Details

Keywords Change this

Pentagon

Birth date / place

March 12th 1876, Neenah, USA

Selected Architecture


Practice / Active in Change this

Washington, USA

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Article last edited by Bostjan on
January 15th, 2018

George Bergstrom Change this

Change thisWashington, USA
born 1876, Neenah
1 of 1

About Change this

George Edwin Bergstrom (March 12, 1876 – June 17, 1955) was an American architect who designed The Pentagon in Arlington County, Virginia. He was born in Neenah, Wisconsin of Norwegian immigrant ancestry. He attended Phillips-Andover Academy, and was in the Yale University class of 1896. He earned a Bachelor of Science degree from Massachusetts Institute of Technology in 1899. Bergstrom settled in Los Angeles, California, in 1901. From 1905 to 1915, Bergstrom was in partnership with architect John Parkinson. The firm of Parkinson & Bergstrom designed numerous public and private buildings throughout Southern California, and designed many of the major office and commercial buildings erected in downtown Los Angeles during this period. Among these were the Los Angeles Athletic Club, the Alexandria Hotel, and the original building of Bullock's Department Store. The firm also received commissions for major projects as distant as Salt Lake City, first for the Kearns Building, erected in 1911 for U.S. Senator Thomas Kearns, a mining, newspaper, railroad and banking magnate and later, the Hotel Utah, now the Joseph Smith Memorial Building, was erected in 1909-1911.

After establishing his own practice in 1915, Bergstrom continued to design buildings throughout the region, including buildings for John C. Fremont High School, and Redlands High School, at Redlands, California. He designed buildings for the Elks Club and the Commercial Club in downtown Los Angeles, and collaborated with architect William Lee Woollett (1874–1955) on Grauman's Metropolitan Theatre (later called the Paramount Theatre) for impresario Sid Grauman. One of his most notable buildings of the period was the Pasadena Civic Auditorium in Pasadena, California, which he designed in association with architects Cyril Bennett and Fitch Haskell.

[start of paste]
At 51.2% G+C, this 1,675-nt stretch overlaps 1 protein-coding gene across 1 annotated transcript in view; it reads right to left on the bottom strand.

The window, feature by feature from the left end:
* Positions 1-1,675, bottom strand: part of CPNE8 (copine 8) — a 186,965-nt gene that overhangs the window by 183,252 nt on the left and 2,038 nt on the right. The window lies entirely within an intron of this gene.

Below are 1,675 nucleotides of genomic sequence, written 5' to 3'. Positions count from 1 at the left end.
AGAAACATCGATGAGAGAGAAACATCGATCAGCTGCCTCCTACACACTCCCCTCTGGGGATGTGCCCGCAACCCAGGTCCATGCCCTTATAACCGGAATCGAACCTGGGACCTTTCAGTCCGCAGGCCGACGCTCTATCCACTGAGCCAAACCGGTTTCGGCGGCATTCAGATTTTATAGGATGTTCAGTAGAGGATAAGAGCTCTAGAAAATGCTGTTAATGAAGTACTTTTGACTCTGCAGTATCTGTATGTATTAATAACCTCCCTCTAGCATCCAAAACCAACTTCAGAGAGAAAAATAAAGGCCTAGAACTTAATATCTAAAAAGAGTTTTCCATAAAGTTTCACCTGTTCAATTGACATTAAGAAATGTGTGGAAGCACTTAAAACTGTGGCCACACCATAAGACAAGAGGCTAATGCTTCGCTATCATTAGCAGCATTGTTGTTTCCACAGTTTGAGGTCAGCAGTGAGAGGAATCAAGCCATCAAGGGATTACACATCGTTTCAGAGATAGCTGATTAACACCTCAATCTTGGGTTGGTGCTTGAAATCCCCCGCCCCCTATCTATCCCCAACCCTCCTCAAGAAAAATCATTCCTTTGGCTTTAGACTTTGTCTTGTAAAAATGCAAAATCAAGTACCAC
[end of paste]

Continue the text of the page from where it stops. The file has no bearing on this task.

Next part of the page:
Between 1925 and 1931, Bergstrom associated on the Pasadena Civic Auditorium, with the Pasadena architectural firm of Haskell and Bennett, which was composed of John Cyril Bennett (1891–1957) and Fitch Harrison Haskell (1883–1962). The firm of Bergstrom and Witmer, Architects was in operation from 1941-1943. Bergstrom and David J. Witmer (1888–1973) acted as the Chief Architects for the Pentagon Building. Bergstrom and Witmer did the basic design work in a remarkably short time during 1941, between July 17 and July 22. Bergstrom was replaced as chief architect by Whitmer in April 1942 following Bergstorm's resignation due to unrelated charges of improper conduct while he was president of the American Institute of Architects.

Active in civic affairs, Bergstrom served as president of the Municipal Housing Commission for seven years and was a member of the Municipal Art Commission. He also served as chairman of the Advisory Board of the University of Southern California's School of Architecture. He was president of the Southern California chapter of the American Institute of Architects for two years, and served three years as director of the Institute. Active in numerous clubs and civic organizations, he served as a director of the Los Angeles Athletic Club, and was president of the Allied Architect's Association of Los Angeles.

He died in 1955 and was buried at Forest Lawn Memorial Park in Glendale, California.

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